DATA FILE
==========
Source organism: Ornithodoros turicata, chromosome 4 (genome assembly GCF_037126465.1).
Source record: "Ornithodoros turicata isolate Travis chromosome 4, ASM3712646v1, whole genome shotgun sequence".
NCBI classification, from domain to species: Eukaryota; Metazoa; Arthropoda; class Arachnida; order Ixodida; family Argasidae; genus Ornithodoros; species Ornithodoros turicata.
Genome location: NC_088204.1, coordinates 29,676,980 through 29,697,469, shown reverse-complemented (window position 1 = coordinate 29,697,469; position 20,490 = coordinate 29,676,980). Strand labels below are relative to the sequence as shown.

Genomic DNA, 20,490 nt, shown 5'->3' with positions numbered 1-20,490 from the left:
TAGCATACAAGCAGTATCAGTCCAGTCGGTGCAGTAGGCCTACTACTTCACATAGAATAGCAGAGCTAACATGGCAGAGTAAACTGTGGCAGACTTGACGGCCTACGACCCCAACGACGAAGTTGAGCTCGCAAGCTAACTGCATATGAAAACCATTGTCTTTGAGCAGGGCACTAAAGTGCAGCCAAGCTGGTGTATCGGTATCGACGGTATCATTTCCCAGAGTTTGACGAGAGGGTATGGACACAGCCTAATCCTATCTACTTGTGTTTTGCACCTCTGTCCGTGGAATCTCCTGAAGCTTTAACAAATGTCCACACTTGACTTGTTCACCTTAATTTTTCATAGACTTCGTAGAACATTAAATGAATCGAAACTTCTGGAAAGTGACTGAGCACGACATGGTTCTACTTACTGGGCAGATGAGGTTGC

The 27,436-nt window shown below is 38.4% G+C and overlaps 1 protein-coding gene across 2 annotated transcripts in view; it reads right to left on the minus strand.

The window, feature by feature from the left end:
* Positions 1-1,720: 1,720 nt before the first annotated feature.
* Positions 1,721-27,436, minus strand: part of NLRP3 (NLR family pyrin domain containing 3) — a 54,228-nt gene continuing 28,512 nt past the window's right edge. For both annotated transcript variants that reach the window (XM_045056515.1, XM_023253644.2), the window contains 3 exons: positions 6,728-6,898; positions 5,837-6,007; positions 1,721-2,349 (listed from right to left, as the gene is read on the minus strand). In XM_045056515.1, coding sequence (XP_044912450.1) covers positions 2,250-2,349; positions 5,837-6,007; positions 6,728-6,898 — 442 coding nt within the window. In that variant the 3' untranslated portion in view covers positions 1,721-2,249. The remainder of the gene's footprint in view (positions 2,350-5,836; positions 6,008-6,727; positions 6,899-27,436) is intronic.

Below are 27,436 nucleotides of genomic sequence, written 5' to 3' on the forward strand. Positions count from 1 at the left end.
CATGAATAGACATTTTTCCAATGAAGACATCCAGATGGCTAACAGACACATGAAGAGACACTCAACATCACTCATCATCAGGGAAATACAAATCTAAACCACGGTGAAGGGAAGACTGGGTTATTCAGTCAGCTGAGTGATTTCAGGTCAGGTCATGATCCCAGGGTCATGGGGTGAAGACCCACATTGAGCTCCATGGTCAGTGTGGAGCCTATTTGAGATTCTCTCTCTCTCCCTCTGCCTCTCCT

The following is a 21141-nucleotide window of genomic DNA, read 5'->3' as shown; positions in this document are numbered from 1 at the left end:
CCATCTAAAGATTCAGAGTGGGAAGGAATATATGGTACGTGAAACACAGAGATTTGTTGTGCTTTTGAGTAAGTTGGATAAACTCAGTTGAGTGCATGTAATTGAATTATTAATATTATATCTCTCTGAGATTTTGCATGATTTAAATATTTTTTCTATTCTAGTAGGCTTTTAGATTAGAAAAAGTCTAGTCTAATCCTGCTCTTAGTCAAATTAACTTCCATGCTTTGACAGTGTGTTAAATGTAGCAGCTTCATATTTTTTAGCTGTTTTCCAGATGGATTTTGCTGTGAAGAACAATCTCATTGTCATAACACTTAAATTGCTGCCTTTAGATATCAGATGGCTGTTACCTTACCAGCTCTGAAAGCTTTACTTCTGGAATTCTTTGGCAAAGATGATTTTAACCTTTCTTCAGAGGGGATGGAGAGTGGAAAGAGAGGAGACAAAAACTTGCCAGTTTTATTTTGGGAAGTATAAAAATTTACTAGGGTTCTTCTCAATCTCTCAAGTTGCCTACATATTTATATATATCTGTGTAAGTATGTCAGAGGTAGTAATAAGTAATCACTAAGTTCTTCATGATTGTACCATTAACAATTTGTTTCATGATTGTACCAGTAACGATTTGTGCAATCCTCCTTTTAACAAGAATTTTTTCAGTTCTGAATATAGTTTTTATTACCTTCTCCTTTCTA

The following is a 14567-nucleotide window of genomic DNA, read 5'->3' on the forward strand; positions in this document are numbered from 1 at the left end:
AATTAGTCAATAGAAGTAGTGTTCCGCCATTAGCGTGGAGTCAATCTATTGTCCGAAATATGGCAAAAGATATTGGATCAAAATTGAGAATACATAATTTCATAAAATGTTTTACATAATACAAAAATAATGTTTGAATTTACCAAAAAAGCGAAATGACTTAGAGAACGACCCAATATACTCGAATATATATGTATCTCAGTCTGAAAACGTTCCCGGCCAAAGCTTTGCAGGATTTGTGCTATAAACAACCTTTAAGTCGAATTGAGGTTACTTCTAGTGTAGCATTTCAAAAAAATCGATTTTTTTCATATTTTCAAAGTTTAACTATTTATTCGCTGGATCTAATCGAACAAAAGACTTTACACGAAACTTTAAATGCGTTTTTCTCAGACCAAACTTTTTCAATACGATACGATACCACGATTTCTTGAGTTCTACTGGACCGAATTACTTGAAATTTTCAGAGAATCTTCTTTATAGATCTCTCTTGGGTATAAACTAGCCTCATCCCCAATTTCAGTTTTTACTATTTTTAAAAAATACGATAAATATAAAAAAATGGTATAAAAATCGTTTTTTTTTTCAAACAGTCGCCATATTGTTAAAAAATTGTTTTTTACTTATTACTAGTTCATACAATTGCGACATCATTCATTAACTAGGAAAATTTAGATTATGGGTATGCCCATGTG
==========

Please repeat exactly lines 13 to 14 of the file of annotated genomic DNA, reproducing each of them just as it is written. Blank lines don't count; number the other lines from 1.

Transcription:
The following is a 21141-nucleotide window of genomic DNA, read 5'->3' as shown; positions in this document are numbered from 1 at the left end:
CCATCTAAAGATTCAGAGTGGGAAGGAATATATGGTACGTGAAACACAGAGATTTGTTGTGCTTTTGAGTAAGTTGGATAAACTCAGTTGAGTGCATGTAATTGAATTATTAATATTATATCTCTCTGAGATTTTGCATGATTTAAATATTTTTTCTATTCTAGTAGGCTTTTAGATTAGAAAAAGTCTAGTCTAATCCTGCTCTTAGTCAAATTAACTTCCATGCTTTGACAGTGTGTTAAATGTAGCAGCTTCATATTTTTTAGCTGTTTTCCAGATGGATTTTGCTGTGAAGAACAATCTCATTGTCATAACACTTAAATTGCTGCCTTTAGATATCAGATGGCTGTTACCTTACCAGCTCTGAAAGCTTTACTTCTGGAATTCTTTGGCAAAGATGATTTTAACCTTTCTTCAGAGGGGATGGAGAGTGGAAAGAGAGGAGACAAAAACTTGCCAGTTTTATTTTGGGAAGTATAAAAATTTACTAGGGTTCTTCTCAATCTCTCAAGTTGCCTACATATTTATATATATCTGTGTAAGTATGTCAGAGGTAGTAATAAGTAATCACTAAGTTCTTCATGATTGTACCATTAACAATTTGTTTCATGATTGTACCAGTAACGATTTGTGCAATCCTCCTTTTAACAAGAATTTTTTCAGTTCTGAATATAGTTTTTATTACCTTCTCCTTTCTA